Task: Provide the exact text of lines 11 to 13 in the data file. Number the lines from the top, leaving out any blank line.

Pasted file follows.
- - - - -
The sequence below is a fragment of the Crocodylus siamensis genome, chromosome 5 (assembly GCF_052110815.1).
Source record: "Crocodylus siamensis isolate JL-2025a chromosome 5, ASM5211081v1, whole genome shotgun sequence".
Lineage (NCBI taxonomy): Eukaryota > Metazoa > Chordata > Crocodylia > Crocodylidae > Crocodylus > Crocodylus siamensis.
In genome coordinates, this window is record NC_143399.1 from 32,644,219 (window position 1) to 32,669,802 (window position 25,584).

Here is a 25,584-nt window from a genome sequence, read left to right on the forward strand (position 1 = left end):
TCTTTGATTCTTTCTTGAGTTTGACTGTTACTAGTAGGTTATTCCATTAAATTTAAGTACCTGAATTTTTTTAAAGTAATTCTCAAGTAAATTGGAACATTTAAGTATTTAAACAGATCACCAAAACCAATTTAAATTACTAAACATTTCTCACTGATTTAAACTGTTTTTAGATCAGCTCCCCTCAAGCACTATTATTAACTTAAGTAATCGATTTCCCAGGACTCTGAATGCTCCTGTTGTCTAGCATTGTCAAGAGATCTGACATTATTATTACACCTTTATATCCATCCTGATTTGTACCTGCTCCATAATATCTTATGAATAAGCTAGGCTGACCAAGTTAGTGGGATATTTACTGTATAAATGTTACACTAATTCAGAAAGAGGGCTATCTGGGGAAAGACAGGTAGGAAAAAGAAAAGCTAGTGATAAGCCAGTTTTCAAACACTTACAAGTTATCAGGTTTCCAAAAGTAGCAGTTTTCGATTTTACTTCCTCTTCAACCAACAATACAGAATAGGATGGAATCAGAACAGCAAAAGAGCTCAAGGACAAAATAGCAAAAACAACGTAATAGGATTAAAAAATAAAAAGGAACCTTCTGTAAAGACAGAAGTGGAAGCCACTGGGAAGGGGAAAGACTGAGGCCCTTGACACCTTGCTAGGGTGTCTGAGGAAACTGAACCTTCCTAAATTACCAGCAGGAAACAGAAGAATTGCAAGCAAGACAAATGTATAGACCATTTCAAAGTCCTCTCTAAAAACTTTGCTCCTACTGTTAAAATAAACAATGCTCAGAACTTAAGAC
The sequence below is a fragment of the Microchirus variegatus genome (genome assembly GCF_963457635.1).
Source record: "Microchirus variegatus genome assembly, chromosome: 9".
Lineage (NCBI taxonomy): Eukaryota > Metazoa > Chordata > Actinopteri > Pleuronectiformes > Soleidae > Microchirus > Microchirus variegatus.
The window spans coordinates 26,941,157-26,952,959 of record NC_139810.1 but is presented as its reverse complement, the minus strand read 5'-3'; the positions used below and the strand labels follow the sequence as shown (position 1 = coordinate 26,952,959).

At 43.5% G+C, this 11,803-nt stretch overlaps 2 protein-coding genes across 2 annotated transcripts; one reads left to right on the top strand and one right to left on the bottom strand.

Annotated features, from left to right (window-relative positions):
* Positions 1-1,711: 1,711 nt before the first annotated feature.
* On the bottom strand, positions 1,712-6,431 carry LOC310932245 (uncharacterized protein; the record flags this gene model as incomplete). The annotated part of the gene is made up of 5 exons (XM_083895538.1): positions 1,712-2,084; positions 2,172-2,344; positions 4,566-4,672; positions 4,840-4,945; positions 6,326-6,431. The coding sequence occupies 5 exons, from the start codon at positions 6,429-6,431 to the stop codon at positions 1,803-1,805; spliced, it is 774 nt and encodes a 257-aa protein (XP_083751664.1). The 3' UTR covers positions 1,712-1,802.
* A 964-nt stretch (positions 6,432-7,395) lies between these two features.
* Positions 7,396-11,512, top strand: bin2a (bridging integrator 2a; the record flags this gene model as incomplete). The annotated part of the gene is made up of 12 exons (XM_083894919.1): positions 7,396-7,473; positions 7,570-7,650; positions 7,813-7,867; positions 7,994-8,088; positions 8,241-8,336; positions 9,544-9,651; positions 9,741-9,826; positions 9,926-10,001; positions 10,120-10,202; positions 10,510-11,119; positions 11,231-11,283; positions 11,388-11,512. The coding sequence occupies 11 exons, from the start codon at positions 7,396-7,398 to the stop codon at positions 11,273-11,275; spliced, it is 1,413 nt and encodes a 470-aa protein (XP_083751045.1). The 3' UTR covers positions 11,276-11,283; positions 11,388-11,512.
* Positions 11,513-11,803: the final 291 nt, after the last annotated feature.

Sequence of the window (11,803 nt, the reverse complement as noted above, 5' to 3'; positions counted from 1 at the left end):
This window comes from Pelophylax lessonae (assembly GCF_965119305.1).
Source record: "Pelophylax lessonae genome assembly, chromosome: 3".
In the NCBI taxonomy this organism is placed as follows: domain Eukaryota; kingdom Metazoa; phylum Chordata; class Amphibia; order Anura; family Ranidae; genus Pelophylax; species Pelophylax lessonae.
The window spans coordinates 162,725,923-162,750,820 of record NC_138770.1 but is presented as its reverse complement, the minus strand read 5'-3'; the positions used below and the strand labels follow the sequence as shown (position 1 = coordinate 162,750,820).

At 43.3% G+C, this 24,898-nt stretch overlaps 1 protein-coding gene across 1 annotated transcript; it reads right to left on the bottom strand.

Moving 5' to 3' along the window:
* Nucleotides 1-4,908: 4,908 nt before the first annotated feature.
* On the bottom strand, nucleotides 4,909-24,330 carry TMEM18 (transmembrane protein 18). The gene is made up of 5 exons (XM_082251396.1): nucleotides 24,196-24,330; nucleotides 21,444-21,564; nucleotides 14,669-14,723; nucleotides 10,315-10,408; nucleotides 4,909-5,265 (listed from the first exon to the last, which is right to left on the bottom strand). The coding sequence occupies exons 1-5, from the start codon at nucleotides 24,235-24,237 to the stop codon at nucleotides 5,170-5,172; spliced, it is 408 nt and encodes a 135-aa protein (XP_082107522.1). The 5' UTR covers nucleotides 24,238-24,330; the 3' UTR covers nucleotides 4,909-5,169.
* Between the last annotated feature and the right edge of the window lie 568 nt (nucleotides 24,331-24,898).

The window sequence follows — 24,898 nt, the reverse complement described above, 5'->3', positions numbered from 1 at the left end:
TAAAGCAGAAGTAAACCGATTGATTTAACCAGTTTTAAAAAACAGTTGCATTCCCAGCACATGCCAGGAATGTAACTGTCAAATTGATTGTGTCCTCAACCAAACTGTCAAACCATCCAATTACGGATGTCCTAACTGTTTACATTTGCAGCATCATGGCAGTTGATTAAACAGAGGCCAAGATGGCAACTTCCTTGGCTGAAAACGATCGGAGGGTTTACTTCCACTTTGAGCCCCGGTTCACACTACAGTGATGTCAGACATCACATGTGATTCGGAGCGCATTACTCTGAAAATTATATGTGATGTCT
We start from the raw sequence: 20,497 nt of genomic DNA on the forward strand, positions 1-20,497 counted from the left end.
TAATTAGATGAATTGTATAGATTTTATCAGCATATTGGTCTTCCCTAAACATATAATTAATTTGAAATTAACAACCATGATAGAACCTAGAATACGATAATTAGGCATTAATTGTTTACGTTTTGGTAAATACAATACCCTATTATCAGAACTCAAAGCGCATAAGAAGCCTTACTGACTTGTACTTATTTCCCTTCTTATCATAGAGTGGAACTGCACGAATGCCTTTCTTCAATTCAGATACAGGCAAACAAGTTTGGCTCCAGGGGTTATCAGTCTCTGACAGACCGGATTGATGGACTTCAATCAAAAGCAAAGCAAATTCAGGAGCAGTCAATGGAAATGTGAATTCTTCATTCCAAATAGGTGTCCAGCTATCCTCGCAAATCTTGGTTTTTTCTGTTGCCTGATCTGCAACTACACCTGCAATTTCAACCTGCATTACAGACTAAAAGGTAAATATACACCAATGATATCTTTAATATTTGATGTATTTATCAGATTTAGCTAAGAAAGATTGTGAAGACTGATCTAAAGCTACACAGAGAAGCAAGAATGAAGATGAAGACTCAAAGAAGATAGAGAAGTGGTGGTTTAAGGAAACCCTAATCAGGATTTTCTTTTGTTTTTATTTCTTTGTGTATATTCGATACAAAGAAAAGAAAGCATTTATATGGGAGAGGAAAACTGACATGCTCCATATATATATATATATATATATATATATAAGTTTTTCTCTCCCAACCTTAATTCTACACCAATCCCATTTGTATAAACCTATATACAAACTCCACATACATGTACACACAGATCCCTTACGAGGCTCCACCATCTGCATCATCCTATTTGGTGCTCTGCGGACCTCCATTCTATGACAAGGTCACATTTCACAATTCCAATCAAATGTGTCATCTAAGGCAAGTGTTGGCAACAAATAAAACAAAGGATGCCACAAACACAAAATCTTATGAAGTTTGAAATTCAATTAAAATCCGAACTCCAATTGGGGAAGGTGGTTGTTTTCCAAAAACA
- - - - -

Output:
At 43.5% G+C, this 11,803-nt stretch overlaps 2 protein-coding genes across 2 annotated transcripts; one reads left to right on the top strand and one right to left on the bottom strand.

Annotated features, from left to right (window-relative positions):
* Positions 1-1,711: 1,711 nt before the first annotated feature.